As well as the fine lacy knits in the booklet which would be time-consuming to knit, there is a section on 'Quick Knitteds' - a 12-hour pullover, a one-day cardigan and a three-day suit.  They are all knitted in P&B's Totem wool, which seems to have been Aran weight, or thereabouts.

The 12-hour Pullover

The 12-hour pullover also appeared in a pattern leaflet published in Britain.  It was advertised as a '12-hour pullover'  in Stitchcraft magazine in the summer of 1935.

The ad said "You can knit it in 12 hours!  That's a liberal estimate, because one of our own workers knitted a copy in seven hours!  The stitch is simple, interesting to knit, and most fascinating to look at.  Cape sleeves and draped neckline are fashionable touches."    Apart from speed, I don't think it's a successful design - the fabric is too thick to drape well.  It would look much better knitted in a finer wool.  But then it wouldn't be a 12-hour knit....

The other two 'quick knitteds' work better.

Three-day suit, One-day cardigan 

The suit is quite plain, but the cardigan has what looks like an all-over cable pattern,  In fact, it's more like a twisted double rib, and doesn't need a cable needle, so could be  faster to knit than it looks.  To call it a one-day cardigan seems very misleading, though.  It suggests that if you cast on when you get up in the morning, you could finish it on the same day.  But it must surely take a lot longer to knit than the '12-hour jumper' - they are in the same yarn.  So does 'one day cardigan' mean that you could knit it in less than 24 hours?   That sounds more like half a week's work.

One interesting feature of the patterns in this booklet is that the instructions are often given for three sizes.  The sizes are usually all quite small (up to 36 in. bust), but sometimes going up to a 40in. bust.  In Britain at that time, most knitting patterns, including Patons & Baldwins', were written for only one size, typically a 34in. bust.  So these Canadian patterns might be easier to update for modern figures than British ones.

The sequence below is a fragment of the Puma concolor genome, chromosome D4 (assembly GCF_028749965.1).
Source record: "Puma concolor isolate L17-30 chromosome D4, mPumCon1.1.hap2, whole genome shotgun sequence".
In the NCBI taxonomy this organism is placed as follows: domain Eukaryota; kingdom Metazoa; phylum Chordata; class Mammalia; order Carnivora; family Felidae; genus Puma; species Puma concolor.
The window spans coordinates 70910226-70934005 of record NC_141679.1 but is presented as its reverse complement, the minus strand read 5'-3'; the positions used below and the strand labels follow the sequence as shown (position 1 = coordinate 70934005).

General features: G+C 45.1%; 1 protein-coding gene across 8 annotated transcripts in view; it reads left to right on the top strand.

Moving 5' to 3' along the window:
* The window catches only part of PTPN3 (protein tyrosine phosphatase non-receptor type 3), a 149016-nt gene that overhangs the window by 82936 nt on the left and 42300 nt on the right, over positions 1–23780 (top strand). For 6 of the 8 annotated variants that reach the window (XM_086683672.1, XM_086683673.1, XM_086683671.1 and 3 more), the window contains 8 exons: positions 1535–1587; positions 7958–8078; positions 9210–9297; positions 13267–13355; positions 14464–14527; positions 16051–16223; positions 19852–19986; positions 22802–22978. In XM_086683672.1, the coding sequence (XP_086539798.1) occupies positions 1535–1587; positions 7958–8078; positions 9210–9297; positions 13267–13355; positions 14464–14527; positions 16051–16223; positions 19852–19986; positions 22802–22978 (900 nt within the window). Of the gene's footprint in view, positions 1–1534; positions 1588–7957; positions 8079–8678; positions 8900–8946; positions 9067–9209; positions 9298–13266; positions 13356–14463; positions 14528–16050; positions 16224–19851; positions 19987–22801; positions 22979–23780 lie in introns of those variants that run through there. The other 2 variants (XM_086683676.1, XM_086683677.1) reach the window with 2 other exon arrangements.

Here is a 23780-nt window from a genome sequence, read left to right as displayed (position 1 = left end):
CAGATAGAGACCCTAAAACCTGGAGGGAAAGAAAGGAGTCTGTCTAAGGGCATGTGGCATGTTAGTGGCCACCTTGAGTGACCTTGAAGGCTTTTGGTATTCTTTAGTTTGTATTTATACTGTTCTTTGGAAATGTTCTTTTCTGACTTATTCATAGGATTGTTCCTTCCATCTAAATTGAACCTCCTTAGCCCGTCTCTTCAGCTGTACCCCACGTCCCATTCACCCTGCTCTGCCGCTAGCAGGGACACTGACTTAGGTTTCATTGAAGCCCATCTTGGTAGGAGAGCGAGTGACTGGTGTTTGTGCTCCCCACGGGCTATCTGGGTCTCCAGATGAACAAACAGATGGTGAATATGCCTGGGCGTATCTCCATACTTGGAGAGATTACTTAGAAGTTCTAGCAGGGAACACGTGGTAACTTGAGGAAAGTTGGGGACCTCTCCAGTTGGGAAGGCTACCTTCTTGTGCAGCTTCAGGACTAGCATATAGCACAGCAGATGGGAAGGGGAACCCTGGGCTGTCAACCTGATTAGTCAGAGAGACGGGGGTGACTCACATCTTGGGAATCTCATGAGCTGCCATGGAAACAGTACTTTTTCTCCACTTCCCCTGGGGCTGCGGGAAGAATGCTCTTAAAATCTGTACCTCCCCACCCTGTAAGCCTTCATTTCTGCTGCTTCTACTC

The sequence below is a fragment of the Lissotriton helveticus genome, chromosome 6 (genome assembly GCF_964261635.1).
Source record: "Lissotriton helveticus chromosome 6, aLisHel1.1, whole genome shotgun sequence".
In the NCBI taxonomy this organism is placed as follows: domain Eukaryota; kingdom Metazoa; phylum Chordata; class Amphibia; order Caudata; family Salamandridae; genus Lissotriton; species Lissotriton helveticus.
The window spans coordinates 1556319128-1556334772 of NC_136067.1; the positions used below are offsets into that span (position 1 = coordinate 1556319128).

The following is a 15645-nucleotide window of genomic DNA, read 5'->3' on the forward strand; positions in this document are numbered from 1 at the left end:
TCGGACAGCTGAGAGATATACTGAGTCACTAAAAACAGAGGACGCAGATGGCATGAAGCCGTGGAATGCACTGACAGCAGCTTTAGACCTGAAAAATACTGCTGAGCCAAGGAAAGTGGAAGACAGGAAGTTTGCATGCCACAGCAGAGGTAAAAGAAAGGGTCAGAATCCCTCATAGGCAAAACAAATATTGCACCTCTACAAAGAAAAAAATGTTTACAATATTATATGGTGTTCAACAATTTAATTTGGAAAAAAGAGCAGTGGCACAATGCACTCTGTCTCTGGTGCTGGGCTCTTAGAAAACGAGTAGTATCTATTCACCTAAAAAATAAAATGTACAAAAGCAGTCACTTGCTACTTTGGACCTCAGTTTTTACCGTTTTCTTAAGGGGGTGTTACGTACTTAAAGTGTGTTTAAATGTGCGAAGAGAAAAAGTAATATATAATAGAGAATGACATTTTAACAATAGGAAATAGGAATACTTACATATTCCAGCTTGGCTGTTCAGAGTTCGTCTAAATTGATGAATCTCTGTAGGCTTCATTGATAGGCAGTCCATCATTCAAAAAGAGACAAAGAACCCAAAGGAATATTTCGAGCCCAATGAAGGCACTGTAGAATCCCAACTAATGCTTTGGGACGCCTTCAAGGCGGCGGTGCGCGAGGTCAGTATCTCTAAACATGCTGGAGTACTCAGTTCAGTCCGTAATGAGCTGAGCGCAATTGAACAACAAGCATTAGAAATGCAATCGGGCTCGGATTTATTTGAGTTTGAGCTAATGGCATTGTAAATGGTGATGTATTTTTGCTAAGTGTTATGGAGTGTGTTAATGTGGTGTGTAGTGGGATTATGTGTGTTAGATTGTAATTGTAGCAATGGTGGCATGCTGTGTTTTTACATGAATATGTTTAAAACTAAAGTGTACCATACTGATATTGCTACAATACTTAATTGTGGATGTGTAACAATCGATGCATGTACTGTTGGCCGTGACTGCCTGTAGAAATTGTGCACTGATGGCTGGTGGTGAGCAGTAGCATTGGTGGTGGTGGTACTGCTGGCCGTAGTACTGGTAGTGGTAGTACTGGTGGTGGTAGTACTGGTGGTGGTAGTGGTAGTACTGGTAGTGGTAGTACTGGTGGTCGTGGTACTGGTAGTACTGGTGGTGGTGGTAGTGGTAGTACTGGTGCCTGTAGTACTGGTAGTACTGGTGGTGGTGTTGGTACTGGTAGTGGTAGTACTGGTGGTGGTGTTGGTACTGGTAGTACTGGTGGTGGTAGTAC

Members of the Knitting & Crochet Guild can download a copy of the booklet from the Membership area of the website - look under Pattern Downloads.    

Friday, 25 November 2016

Knitting in Harrogate

Yesterday afternoon I was at the Knitting & Stitching Show in Harrogate.  I wasn't there as as a visitor, but as part of  'Crafters in Action' - several guilds that had stands at the show (the Quilters' Guild, the Lace Guild., the Batik Guild, ....), had been asked to provide people to demonstrate their craft.  So I was there to knit on behalf of the Knitting & Crochet Guild.

I was knitting a fingerless mitt.  (They will be a pair eventually, of course.)  The design is called Bonham and it's by Angharad Thomas - she decided that she had knitted far too many glove fingers in the last few months (as you can see here), and needed a break.  I thought the Bonham mitts were an appropriate choice to knit yesterday, because proceeds from the sale of the pattern (via Ravelry) go to the Guild.

I did have some time to look around the rest of the Show too.   I met Louisa Harding at her stall, where she was selling her lovely Yarntelier cashmere.   (By chance, I was wearing my Petal Cowl in her Amitola yarn, as I pointed out to her.)   And I was also seriously tempted by the beautiful colours on the Knitting Goddess's stall, especially the bundles of 10gm. skeins in related colours.  But I keep telling myself that I don't need more yarn (and I really shouldn't buy yarn when I don't even have a project in mind).

Just by the Crafters in Action area, there was a Vintage Tea Party going on,   The idea (I think) was to sew an outfit using a dress pattern from a special vintage range, and then wear it at the tea party.   You could choose any decade from the 1930s to the 1960s, but the 1950s seemed to be particularly popular.  Here are two wonderfully elegant ladies taking a break from the tea party.

Elizabeth's dress (on the right) is made from an Almedahls fabric, printed with a design of plants in pots.  We thought it would be suitable to wear for a little gentle gardening in the summer - dead-heading roses, perhaps.

Wednesday, 23 November 2016

Identifying a Designer's Work